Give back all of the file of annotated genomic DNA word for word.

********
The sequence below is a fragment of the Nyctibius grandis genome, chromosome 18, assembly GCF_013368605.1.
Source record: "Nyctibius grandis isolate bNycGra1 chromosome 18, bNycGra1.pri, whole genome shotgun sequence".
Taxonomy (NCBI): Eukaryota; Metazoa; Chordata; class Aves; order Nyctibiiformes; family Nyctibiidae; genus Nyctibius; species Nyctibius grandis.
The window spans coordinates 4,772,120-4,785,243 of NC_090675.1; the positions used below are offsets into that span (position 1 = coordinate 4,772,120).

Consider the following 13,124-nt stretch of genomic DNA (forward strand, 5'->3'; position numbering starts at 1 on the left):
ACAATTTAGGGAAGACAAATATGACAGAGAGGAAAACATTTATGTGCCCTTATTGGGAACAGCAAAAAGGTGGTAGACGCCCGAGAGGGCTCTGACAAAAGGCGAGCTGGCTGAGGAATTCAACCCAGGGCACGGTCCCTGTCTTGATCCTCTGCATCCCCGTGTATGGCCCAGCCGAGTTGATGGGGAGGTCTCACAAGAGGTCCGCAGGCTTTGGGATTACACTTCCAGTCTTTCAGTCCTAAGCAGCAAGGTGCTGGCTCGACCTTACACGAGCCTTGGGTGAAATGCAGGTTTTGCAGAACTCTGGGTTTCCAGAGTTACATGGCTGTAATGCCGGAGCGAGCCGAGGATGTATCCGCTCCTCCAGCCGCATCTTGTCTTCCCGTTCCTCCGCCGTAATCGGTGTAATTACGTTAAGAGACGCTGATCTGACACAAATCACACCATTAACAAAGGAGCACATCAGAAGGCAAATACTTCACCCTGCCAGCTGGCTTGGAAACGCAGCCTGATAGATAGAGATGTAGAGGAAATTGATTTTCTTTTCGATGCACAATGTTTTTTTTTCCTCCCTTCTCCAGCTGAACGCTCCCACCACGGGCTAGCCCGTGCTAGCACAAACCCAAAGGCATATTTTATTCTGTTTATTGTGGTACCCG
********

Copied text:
The sequence below is a fragment of the Nyctibius grandis genome, chromosome 18, assembly GCF_013368605.1.
Source record: "Nyctibius grandis isolate bNycGra1 chromosome 18, bNycGra1.pri, whole genome shotgun sequence".
Taxonomy (NCBI): Eukaryota; Metazoa; Chordata; class Aves; order Nyctibiiformes; family Nyctibiidae; genus Nyctibius; species Nyctibius grandis.
The window spans coordinates 4,772,120-4,785,243 of NC_090675.1; the positions used below are offsets into that span (position 1 = coordinate 4,772,120).

Consider the following 13,124-nt stretch of genomic DNA (forward strand, 5'->3'; position numbering starts at 1 on the left):
ACAATTTAGGGAAGACAAATATGACAGAGAGGAAAACATTTATGTGCCCTTATTGGGAACAGCAAAAAGGTGGTAGACGCCCGAGAGGGCTCTGACAAAAGGCGAGCTGGCTGAGGAATTCAACCCAGGGCACGGTCCCTGTCTTGATCCTCTGCATCCCCGTGTATGGCCCAGCCGAGTTGATGGGGAGGTCTCACAAGAGGTCCGCAGGCTTTGGGATTACACTTCCAGTCTTTCAGTCCTAAGCAGCAAGGTGCTGGCTCGACCTTACACGAGCCTTGGGTGAAATGCAGGTTTTGCAGAACTCTGGGTTTCCAGAGTTACATGGCTGTAATGCCGGAGCGAGCCGAGGATGTATCCGCTCCTCCAGCCGCATCTTGTCTTCCCGTTCCTCCGCCGTAATCGGTGTAATTACGTTAAGAGACGCTGATCTGACACAAATCACACCATTAACAAAGGAGCACATCAGAAGGCAAATACTTCACCCTGCCAGCTGGCTTGGAAACGCAGCCTGATAGATAGAGATGTAGAGGAAATTGATTTTCTTTTCGATGCACAATGTTTTTTTTTCCTCCCTTCTCCAGCTGAACGCTCCCACCACGGGCTAGCCCGTGCTAGCACAAACCCAAAGGCATATTTTATTCTGTTTATTGTGGTACCCG